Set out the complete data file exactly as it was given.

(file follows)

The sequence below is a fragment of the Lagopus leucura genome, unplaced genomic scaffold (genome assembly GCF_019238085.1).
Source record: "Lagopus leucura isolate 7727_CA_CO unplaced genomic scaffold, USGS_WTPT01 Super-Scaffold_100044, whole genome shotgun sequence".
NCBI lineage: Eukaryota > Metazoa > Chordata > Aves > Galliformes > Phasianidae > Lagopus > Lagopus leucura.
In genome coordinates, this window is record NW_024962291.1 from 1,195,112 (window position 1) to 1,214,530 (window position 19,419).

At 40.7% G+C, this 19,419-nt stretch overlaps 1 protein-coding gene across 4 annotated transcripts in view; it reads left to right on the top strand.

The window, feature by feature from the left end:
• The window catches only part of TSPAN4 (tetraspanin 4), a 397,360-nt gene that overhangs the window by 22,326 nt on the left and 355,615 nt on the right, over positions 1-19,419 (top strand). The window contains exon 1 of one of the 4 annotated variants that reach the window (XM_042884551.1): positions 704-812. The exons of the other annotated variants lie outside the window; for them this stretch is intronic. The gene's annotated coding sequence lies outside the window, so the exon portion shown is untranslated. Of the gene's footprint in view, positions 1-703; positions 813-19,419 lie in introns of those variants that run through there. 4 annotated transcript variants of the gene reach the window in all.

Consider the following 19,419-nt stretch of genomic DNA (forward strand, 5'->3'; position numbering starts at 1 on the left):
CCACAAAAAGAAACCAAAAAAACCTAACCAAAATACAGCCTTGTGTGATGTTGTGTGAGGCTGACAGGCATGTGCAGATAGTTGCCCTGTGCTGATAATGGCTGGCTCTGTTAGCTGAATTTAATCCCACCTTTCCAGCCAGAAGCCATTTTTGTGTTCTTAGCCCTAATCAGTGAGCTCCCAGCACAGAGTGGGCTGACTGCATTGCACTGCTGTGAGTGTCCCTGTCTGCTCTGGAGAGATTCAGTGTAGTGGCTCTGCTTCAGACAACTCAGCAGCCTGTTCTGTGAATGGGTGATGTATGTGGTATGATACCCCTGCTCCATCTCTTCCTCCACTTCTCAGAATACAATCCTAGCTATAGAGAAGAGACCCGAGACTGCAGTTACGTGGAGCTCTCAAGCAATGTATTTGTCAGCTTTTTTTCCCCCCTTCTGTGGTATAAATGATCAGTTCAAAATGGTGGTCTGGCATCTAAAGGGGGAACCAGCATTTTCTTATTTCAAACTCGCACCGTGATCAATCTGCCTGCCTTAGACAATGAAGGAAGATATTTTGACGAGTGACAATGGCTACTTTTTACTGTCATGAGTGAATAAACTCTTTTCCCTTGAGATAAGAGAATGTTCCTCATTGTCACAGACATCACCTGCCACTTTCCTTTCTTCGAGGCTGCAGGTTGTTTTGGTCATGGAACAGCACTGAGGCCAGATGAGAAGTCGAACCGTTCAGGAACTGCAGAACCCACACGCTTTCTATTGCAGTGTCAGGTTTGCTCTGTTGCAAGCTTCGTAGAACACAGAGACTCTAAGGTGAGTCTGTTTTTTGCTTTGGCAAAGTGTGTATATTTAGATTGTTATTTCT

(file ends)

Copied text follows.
The sequence below is a fragment of the Lagopus leucura genome, unplaced genomic scaffold (genome assembly GCF_019238085.1).
Source record: "Lagopus leucura isolate 7727_CA_CO unplaced genomic scaffold, USGS_WTPT01 Super-Scaffold_100044, whole genome shotgun sequence".
NCBI lineage: Eukaryota > Metazoa > Chordata > Aves > Galliformes > Phasianidae > Lagopus > Lagopus leucura.
In genome coordinates, this window is record NW_024962291.1 from 1,195,112 (window position 1) to 1,214,530 (window position 19,419).

At 40.7% G+C, this 19,419-nt stretch overlaps 1 protein-coding gene across 4 annotated transcripts in view; it reads left to right on the top strand.

The window, feature by feature from the left end:
• The window catches only part of TSPAN4 (tetraspanin 4), a 397,360-nt gene that overhangs the window by 22,326 nt on the left and 355,615 nt on the right, over positions 1-19,419 (top strand). The window contains exon 1 of one of the 4 annotated variants that reach the window (XM_042884551.1): positions 704-812. The exons of the other annotated variants lie outside the window; for them this stretch is intronic. The gene's annotated coding sequence lies outside the window, so the exon portion shown is untranslated. Of the gene's footprint in view, positions 1-703; positions 813-19,419 lie in introns of those variants that run through there. 4 annotated transcript variants of the gene reach the window in all.

Consider the following 19,419-nt stretch of genomic DNA (forward strand, 5'->3'; position numbering starts at 1 on the left):
CCACAAAAAGAAACCAAAAAAACCTAACCAAAATACAGCCTTGTGTGATGTTGTGTGAGGCTGACAGGCATGTGCAGATAGTTGCCCTGTGCTGATAATGGCTGGCTCTGTTAGCTGAATTTAATCCCACCTTTCCAGCCAGAAGCCATTTTTGTGTTCTTAGCCCTAATCAGTGAGCTCCCAGCACAGAGTGGGCTGACTGCATTGCACTGCTGTGAGTGTCCCTGTCTGCTCTGGAGAGATTCAGTGTAGTGGCTCTGCTTCAGACAACTCAGCAGCCTGTTCTGTGAATGGGTGATGTATGTGGTATGATACCCCTGCTCCATCTCTTCCTCCACTTCTCAGAATACAATCCTAGCTATAGAGAAGAGACCCGAGACTGCAGTTACGTGGAGCTCTCAAGCAATGTATTTGTCAGCTTTTTTTCCCCCCTTCTGTGGTATAAATGATCAGTTCAAAATGGTGGTCTGGCATCTAAAGGGGGAACCAGCATTTTCTTATTTCAAACTCGCACCGTGATCAATCTGCCTGCCTTAGACAATGAAGGAAGATATTTTGACGAGTGACAATGGCTACTTTTTACTGTCATGAGTGAATAAACTCTTTTCCCTTGAGATAAGAGAATGTTCCTCATTGTCACAGACATCACCTGCCACTTTCCTTTCTTCGAGGCTGCAGGTTGTTTTGGTCATGGAACAGCACTGAGGCCAGATGAGAAGTCGAACCGTTCAGGAACTGCAGAACCCACACGCTTTCTATTGCAGTGTCAGGTTTGCTCTGTTGCAAGCTTCGTAGAACACAGAGACTCTAAGGTGAGTCTGTTTTTTGCTTTGGCAAAGTGTGTATATTTAGATTGTTATTTCT